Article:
The synthetic fill sleeping bags are food of thought vs down feather fill considerations when the former weighs around 640g (possibly 600g for me shorty but wide) for the -1 C rated model. I have a Western Mountaineering 0 C 550g bag and -2 C 520g Under-cling Mikes quilt both down feather but feel guilty and use a 90-250g silk/poly stretch liner so it’s similar as the synth fill bag but needs more care. It might be time to try the synth fill bag option again given latest design and tech. I tried this many years ago with a different brand supposedly rated to 0 C but it wasn’t warm enough.

I still have thoughts the down bag/quilt (0 to -2C) plus 90g silk liner (2 C warmth) = -2 to -4C potential total rating is slightly ahead for the same weight as the synthetic fill option. I have been to many overseas trekking and cold temperature sub zero places with the WM bag and recently Mikes quilt with liners and they performed well for me as a warm sleeper. Only one way to find out is to try the modern day synth fill but it’s really splitting hairs in terms of what I already have.
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Re: Bibbulmun Track end to end in spring 2019

Postby Rileyr » Mon 28 Oct, 2019 5:38 am

Thanks AI M,

In relation to the synth v down choice I do think synth technology (primarily the climashield apex) has changed the game somewhat. I like the continuous fillament, no baffles, no down to move around. Apex is more durable than other synthetic insulation as well.

Though the age old observations of warmth to weight and compressability are still definitely factors, and synth still doesn't compete in those areas. But for us we prefer the cost saving and versatility of synth.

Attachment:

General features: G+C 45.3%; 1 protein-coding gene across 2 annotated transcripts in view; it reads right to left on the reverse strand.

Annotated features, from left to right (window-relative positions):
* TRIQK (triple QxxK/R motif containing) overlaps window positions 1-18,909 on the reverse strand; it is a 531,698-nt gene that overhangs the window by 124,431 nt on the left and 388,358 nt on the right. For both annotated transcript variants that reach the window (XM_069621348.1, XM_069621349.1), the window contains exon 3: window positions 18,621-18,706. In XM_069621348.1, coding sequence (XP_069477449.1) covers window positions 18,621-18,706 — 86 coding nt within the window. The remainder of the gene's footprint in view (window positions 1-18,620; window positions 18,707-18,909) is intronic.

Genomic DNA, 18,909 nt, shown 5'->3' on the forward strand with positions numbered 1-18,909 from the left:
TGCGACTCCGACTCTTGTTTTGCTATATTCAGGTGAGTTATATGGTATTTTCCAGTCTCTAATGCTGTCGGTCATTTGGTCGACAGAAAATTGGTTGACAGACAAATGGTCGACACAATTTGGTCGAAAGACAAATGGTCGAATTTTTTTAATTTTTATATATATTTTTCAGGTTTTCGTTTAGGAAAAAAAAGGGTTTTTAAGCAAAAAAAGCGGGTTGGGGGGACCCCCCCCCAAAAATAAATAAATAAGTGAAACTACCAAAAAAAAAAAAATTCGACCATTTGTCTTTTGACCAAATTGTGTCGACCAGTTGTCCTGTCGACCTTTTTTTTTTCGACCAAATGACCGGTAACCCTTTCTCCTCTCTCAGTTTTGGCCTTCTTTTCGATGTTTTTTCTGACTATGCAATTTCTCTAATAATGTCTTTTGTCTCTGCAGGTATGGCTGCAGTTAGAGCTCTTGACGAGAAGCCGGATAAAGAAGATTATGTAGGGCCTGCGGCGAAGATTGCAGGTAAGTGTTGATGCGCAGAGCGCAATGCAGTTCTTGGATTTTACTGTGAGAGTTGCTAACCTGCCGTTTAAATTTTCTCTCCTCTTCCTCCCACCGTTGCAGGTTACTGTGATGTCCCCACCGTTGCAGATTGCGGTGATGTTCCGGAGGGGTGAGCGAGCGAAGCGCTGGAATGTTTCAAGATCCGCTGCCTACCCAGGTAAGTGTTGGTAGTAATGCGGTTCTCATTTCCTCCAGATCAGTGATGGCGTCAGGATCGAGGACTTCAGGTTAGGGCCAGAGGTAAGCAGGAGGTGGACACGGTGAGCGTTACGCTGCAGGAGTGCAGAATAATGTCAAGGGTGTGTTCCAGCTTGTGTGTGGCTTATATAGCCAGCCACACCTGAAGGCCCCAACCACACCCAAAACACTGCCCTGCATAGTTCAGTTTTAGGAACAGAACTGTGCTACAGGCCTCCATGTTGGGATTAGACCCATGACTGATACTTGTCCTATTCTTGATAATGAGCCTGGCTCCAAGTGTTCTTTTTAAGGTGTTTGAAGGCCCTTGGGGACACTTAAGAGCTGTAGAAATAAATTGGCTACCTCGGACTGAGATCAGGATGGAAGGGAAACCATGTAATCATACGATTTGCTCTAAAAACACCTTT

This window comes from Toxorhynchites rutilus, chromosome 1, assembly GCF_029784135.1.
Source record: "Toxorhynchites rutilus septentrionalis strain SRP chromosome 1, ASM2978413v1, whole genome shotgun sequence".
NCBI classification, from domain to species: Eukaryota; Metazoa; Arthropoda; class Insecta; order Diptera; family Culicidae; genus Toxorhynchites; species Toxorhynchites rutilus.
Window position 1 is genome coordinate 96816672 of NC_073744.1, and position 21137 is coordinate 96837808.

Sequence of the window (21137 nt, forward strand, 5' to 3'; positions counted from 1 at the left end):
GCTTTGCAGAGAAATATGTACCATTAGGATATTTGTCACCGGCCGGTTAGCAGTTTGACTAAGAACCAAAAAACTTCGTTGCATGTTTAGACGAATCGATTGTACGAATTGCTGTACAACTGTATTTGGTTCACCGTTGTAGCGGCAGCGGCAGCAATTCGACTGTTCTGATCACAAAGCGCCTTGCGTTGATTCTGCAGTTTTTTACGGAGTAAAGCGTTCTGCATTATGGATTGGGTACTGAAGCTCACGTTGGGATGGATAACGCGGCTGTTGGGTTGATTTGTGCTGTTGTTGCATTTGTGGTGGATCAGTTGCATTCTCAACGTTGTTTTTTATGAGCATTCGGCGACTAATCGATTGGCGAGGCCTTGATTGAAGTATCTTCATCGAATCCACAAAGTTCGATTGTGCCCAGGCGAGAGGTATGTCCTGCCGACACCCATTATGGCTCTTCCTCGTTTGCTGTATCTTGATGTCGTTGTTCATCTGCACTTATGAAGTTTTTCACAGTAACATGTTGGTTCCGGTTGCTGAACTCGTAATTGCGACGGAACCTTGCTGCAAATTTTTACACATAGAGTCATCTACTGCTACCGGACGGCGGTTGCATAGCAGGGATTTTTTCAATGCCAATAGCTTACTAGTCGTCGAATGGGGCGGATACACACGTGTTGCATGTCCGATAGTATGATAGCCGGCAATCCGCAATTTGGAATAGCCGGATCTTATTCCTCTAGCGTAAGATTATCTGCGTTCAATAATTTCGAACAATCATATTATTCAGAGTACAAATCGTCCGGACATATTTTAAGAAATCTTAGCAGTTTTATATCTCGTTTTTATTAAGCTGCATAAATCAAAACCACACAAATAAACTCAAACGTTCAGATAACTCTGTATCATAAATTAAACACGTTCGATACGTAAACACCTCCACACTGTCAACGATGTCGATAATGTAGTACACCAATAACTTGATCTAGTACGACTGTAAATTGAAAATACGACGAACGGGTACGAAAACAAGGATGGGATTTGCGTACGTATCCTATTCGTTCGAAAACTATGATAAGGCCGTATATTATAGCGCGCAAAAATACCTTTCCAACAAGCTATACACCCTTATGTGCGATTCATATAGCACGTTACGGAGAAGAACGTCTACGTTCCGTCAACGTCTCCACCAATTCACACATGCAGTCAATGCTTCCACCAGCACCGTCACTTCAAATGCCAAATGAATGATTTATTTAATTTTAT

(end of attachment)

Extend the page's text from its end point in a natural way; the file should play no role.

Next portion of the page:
If you do decide to give them a go, just make sure that when selecting a climashield apex quilt or bag you check what thickness (measured in oz per yard) of the insulation is for the proposed warmth rating. Terra Rosa gear is now only making apex quilts, but their warmth ratings are different to Enlightened Equipment and worth noting. If you can sew making your own gear is easy with apex as well as no baffling is required. Ripstopbytheroll.com has heaps of options.

I tend to agree with EE ratings of 6oz per yard apex = -1deg, 8oz per yard apex = -6deg. For Mon (and maybe other women and cold sleepers) 8oz per yard might be comfortable to 0deg.

I have considered making a 5oz hoodless sleeping bag and a 3.6oz quilt to clip onto it. At a guess the 3.6oz should be ok to +10deg or so, 5oz should be fine to +5deg or lower, combined =8.6oz which should mske -7 or -8 or so (male sleepers)